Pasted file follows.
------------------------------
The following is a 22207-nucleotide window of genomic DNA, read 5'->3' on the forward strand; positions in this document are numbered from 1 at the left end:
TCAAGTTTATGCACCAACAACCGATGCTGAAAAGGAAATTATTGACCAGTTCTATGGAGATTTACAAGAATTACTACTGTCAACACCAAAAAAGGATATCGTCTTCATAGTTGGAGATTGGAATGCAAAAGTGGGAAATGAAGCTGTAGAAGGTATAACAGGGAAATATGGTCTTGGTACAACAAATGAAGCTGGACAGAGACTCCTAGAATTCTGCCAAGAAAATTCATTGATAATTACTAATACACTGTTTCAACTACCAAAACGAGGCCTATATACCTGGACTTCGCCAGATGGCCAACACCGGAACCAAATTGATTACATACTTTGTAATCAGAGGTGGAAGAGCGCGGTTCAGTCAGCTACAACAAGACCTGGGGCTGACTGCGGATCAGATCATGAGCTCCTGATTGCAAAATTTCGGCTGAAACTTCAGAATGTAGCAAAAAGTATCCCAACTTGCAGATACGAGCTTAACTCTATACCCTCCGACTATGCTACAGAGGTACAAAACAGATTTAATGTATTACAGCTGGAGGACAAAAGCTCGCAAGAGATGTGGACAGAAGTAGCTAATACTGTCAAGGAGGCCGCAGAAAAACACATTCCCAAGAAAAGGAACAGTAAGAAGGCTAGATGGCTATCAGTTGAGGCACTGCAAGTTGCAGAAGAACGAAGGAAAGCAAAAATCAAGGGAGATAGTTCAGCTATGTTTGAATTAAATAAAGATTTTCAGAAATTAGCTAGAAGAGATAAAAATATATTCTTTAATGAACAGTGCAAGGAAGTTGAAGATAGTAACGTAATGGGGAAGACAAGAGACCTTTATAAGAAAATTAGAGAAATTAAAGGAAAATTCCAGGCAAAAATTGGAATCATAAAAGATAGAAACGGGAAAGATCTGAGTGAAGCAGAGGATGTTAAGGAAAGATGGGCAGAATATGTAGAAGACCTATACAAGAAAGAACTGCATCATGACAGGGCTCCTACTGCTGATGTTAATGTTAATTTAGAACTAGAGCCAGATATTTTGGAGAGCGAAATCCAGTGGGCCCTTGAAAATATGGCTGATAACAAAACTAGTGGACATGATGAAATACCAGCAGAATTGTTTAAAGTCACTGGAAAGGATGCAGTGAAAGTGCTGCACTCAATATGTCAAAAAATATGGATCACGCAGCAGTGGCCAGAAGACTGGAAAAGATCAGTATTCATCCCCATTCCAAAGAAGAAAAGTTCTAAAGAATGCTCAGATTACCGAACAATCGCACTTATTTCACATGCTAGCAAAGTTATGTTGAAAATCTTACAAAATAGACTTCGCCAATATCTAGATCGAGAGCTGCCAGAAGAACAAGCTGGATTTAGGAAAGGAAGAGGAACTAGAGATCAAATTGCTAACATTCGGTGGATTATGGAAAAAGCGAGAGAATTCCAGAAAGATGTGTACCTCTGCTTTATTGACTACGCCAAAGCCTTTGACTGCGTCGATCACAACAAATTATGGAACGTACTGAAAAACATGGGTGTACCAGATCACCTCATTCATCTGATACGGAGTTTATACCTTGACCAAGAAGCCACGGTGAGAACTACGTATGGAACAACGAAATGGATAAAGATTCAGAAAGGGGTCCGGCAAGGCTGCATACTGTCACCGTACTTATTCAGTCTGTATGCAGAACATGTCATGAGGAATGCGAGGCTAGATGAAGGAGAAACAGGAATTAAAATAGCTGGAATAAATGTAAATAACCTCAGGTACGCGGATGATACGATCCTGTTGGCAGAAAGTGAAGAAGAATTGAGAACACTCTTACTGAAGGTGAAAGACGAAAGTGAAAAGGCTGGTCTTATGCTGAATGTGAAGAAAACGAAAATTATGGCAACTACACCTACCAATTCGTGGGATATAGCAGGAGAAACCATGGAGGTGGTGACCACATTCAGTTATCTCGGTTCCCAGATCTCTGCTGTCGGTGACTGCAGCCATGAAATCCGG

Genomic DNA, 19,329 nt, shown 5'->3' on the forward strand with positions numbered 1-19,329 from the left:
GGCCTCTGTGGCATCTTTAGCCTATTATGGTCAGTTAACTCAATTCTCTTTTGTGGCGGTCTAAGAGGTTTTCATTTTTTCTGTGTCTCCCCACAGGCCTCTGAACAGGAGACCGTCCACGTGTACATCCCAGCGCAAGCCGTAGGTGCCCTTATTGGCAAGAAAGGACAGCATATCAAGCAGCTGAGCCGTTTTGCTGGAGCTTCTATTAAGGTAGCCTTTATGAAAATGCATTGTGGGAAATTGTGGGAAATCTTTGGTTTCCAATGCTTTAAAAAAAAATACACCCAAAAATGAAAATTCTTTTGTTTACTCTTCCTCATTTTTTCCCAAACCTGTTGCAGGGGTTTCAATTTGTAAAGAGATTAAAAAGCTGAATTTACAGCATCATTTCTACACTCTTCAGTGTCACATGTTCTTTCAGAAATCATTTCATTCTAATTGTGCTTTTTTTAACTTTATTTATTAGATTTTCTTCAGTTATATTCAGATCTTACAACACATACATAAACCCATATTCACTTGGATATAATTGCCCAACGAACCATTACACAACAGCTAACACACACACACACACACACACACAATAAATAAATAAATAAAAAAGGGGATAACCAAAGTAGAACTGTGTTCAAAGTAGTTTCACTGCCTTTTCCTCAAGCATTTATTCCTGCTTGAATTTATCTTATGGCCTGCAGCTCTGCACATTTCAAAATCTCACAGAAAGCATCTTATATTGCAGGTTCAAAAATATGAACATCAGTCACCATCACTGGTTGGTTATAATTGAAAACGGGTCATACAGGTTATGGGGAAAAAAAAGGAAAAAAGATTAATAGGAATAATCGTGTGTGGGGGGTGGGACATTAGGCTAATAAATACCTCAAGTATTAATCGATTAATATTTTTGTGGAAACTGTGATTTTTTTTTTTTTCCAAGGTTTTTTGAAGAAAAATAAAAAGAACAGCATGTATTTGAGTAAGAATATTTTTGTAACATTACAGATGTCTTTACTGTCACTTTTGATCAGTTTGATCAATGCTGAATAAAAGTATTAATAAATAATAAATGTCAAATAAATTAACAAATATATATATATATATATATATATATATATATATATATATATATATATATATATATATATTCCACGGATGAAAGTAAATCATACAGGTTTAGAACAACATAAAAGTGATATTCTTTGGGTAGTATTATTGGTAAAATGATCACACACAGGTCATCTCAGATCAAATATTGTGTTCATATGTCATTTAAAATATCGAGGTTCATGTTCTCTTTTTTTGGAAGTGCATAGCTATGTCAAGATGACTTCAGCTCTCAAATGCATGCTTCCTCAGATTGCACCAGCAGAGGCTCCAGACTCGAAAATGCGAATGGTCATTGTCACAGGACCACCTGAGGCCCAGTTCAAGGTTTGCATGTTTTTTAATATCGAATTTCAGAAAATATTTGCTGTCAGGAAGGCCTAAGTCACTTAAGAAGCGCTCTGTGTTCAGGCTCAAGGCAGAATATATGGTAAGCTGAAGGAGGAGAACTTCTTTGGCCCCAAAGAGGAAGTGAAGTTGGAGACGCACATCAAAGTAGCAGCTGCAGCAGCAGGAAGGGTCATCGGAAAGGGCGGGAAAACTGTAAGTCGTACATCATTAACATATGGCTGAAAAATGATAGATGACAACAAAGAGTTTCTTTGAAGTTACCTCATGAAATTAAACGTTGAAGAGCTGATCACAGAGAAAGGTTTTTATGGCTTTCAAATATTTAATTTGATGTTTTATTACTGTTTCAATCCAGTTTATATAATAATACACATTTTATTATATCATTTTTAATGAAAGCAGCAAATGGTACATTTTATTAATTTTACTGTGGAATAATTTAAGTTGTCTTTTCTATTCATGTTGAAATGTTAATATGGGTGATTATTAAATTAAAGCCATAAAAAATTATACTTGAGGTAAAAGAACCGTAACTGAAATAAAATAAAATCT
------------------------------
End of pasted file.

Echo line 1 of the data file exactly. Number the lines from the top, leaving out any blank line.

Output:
The following is a 22207-nucleotide window of genomic DNA, read 5'->3' on the forward strand; positions in this document are numbered from 1 at the left end: